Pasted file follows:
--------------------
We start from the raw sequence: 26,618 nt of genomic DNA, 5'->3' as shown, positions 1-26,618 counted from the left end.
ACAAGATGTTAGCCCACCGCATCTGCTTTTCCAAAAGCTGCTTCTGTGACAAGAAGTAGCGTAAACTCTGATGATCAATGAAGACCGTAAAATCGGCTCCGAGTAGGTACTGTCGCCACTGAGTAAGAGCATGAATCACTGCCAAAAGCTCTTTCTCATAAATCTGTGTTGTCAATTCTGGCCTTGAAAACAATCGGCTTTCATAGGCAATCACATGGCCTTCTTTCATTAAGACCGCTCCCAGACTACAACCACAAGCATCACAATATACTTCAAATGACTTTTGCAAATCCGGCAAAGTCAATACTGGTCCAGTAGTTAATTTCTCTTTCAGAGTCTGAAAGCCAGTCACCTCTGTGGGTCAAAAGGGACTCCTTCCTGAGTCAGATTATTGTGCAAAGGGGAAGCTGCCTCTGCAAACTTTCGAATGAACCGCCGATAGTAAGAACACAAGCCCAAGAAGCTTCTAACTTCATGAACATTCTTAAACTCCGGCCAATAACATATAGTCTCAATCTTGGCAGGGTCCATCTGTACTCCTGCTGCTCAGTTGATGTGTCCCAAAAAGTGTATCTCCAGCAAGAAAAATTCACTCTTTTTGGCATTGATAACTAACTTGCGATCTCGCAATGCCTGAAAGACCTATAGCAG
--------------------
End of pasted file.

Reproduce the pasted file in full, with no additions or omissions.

We start from the raw sequence: 26,618 nt of genomic DNA, 5'->3' as shown, positions 1-26,618 counted from the left end.
ACAAGATGTTAGCCCACCGCATCTGCTTTTCCAAAAGCTGCTTCTGTGACAAGAAGTAGCGTAAACTCTGATGATCAATGAAGACCGTAAAATCGGCTCCGAGTAGGTACTGTCGCCACTGAGTAAGAGCATGAATCACTGCCAAAAGCTCTTTCTCATAAATCTGTGTTGTCAATTCTGGCCTTGAAAACAATCGGCTTTCATAGGCAATCACATGGCCTTCTTTCATTAAGACCGCTCCCAGACTACAACCACAAGCATCACAATATACTTCAAATGACTTTTGCAAATCCGGCAAAGTCAATACTGGTCCAGTAGTTAATTTCTCTTTCAGAGTCTGAAAGCCAGTCACCTCTGTGGGTCAAAAGGGACTCCTTCCTGAGTCAGATTATTGTGCAAAGGGGAAGCTGCCTCTGCAAACTTTCGAATGAACCGCCGATAGTAAGAACACAAGCCCAAGAAGCTTCTAACTTCATGAACATTCTTAAACTCCGGCCAATAACATATAGTCTCAATCTTGGCAGGGTCCATCTGTACTCCTGCTGCTCAGTTGATGTGTCCCAAAAAGTGTATCTCCAGCAAGAAAAATTCACTCTTTTTGGCATTGATAACTAACTTGCGATCTCGCAATGCCTGAAAGACCTATAGCAG